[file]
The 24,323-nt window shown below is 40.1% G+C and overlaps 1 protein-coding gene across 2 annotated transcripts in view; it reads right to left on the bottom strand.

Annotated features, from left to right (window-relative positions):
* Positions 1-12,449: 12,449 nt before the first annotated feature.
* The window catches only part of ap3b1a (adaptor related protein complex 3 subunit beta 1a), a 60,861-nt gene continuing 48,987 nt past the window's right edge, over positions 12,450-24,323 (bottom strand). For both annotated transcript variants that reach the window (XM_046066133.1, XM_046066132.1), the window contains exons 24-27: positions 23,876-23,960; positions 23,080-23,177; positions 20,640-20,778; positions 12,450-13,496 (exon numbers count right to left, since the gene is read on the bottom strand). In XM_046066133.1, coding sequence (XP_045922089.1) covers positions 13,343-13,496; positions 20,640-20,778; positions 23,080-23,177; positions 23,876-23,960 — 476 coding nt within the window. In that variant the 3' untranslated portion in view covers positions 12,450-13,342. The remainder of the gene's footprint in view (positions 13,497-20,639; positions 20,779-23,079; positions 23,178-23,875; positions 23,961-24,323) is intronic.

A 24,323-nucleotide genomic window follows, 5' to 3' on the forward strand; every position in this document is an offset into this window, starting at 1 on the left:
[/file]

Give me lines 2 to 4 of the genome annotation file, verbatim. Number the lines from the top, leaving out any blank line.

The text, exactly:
Annotated features, from left to right (window-relative positions):
* Positions 1-12,449: 12,449 nt before the first annotated feature.
* The window catches only part of ap3b1a (adaptor related protein complex 3 subunit beta 1a), a 60,861-nt gene continuing 48,987 nt past the window's right edge, over positions 12,450-24,323 (bottom strand). For both annotated transcript variants that reach the window (XM_046066133.1, XM_046066132.1), the window contains exons 24-27: positions 23,876-23,960; positions 23,080-23,177; positions 20,640-20,778; positions 12,450-13,496 (exon numbers count right to left, since the gene is read on the bottom strand). In XM_046066133.1, coding sequence (XP_045922089.1) covers positions 13,343-13,496; positions 20,640-20,778; positions 23,080-23,177; positions 23,876-23,960 — 476 coding nt within the window. In that variant the 3' untranslated portion in view covers positions 12,450-13,342. The remainder of the gene's footprint in view (positions 13,497-20,639; positions 20,779-23,079; positions 23,178-23,875; positions 23,961-24,323) is intronic.